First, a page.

tiistai 5. huhtikuuta 2016

My controversial dress

For the weekend in Rosala (mentioned in the last post) I needed some warm new clothes for my self too. I chose to make another wool tunic or a dress that would fit on top of my old wool dress, since I had the opportunity to borrow a kaftan. In the last post I also said that with my new enthusiasm with viking garb, I've started to do my research better than before. Well, forget that. This dress is, ahem... very loosely based on anything and mostly speculative. So if you want to make authentic garb that is based on grave finds... look away!

The structure of the dress is not something very commonly seen on viking clothing. It has gores on the front and back reaching very high above the waistline. That is because I wanted the dress to be loose but not baggy. If you make the dress wider and more loose simply by cutting a wider panel for the body of the dress, you end up with a baggy and saggy garment that bulks up under your armpits. By shaping the dress with gores like this you get a nice, even graceful figure for the whole thing. 

There is also another reason for the high gore in the front. When I was pregnant with my second baby, I soon noticed that my old dress with gores starting from my hip level or even lower, was very quickly non-wearable because of my growing belly. I'm thinking that viking women must have been pregnant alot and it would have been hihgly impractical to make separate "maternity clothes". So, to me it makes sense to sew the normal clothes in a way that they could be worn while pregnant aswell. (Even though I'm not planning to be pregnant again!) I don't know of any viking age finds that would have this type of high gores. On the other hand, we know there were gores used, and to my understanding many of the fabric finds are such small fragments that we have no way of knowing how high the gores were. But I'm just speculating here.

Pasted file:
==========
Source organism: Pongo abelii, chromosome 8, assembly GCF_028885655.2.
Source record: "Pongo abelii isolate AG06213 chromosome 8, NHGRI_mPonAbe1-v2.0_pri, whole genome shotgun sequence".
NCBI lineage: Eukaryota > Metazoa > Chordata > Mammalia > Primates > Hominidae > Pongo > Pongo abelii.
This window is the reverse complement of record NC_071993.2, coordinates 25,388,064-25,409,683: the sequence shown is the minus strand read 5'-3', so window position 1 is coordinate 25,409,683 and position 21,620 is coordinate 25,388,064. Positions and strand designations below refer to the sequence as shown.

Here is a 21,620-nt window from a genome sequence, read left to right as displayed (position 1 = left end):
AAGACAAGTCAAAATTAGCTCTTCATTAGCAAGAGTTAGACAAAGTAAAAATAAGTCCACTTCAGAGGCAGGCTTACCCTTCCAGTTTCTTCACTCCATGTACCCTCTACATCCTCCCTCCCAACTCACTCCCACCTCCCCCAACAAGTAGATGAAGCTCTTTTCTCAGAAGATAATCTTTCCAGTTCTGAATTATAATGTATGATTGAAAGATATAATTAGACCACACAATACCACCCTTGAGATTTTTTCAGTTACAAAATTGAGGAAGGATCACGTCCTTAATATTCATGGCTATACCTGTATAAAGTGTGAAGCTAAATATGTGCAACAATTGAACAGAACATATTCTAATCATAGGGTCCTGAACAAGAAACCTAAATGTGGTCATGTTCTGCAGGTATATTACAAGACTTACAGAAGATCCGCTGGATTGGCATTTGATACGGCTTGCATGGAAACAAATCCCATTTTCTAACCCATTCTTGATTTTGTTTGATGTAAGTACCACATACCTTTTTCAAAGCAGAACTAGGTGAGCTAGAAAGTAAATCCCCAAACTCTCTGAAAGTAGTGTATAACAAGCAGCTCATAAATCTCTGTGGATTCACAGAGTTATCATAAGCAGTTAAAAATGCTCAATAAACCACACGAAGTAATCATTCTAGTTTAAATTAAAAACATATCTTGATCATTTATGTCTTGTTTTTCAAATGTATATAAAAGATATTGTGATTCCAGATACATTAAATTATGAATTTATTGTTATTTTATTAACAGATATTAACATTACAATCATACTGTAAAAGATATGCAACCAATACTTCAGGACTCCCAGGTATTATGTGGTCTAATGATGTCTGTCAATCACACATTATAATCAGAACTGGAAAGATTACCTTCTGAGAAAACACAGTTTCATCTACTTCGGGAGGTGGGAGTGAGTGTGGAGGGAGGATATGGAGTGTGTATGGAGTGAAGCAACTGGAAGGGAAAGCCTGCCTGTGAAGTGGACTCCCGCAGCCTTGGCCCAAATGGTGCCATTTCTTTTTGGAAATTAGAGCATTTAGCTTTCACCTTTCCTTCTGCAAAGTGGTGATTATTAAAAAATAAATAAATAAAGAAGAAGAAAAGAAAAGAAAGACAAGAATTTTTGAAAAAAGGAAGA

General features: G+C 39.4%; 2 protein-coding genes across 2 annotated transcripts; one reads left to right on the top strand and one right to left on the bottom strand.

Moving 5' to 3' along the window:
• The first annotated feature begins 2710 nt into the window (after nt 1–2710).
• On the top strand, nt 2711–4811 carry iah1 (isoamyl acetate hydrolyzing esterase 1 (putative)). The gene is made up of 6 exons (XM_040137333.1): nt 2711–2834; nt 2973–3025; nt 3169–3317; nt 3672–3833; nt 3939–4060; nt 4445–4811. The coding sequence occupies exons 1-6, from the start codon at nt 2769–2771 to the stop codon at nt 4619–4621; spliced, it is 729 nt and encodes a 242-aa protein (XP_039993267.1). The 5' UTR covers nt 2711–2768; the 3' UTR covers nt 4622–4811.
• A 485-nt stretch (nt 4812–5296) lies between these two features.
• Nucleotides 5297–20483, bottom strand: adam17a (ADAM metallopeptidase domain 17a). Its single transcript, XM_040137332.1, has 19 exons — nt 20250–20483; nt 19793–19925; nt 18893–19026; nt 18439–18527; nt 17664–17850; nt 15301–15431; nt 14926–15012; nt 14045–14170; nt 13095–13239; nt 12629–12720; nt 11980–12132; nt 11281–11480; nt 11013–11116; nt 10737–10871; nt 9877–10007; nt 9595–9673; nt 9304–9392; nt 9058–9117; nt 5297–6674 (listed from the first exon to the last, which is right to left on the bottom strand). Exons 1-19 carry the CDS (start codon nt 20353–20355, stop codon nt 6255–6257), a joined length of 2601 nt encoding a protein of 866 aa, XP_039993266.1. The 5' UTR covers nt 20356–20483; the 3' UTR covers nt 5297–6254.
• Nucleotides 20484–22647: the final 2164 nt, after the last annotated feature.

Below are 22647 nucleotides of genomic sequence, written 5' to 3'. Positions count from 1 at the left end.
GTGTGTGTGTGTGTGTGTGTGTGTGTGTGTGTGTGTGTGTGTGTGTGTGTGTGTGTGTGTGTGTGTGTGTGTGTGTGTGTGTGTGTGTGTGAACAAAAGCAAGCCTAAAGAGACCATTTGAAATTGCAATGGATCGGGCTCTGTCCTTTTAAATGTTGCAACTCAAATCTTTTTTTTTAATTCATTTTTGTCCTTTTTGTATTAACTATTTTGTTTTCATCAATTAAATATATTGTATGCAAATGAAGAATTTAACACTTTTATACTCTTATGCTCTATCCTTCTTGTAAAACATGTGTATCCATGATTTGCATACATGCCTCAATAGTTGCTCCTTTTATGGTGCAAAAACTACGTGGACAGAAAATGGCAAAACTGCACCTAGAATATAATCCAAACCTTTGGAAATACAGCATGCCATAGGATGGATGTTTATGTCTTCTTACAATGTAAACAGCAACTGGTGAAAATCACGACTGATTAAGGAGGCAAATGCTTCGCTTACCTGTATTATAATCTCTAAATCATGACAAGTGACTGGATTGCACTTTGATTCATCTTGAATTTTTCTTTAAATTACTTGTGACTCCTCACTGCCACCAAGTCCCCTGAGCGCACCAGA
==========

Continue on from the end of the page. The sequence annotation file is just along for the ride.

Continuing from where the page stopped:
Here I'm not wearing the other wool dress underneath. Spring came to Rosala on that sunday.

The reason why I wanted this dress to be loose, is that it's worn on top of several layers of clothes, it's designed to keep me warm in winter. When wearing several layers of handsewn garments on top of each other, things might get a little bulky especially in places where alot of seams cross each other. The worst place where this usually happens is under the armpit, and it can be really annoying! To avoid that, I decided to make the side gores very long, reaching past the armpit well into the sleeve. The high gore replaces the usual rectangular gusset in the armpit and is very comfortable to wear. This type of side gore was used in the Eura dress, a find from the finnish iron age, but not in a viking dress (at least that I know of).

The axe-picture is taken by Hedda, the beautiful coat is borrowed from Sahra. Six layers of wool plus a layer of linen on top of my arms there, it was a little stiff.

When it comes to the decoration of the dress... I only did it because it looks pretty, and because I thought that it was the right way of doing it, without doing any further research. Well, it turned out that there really was narrow strips of fabric (usually silk?) used to decorate the neckline and cuffs, but mine might unfortunately be too wide. Well, I thought what the heck, the dress is stretching all the limits anyhow so a little too wide deco isn't going to rock the boat. But then I used it for a weekend and realized that when wearing two wool dresses under a coat is thick and bulky enough, adding another layer of wool on the cuff makes it very uncomfortable and tight under a coat sleeve.  So I might end up taking the red fabric off from the sleeves. After all, it's a really pretty hand sewn dress made from good quality 100% herringbone wool from tippet.fi. It would be a shame if I ended up disliking it because of irritating cuffs.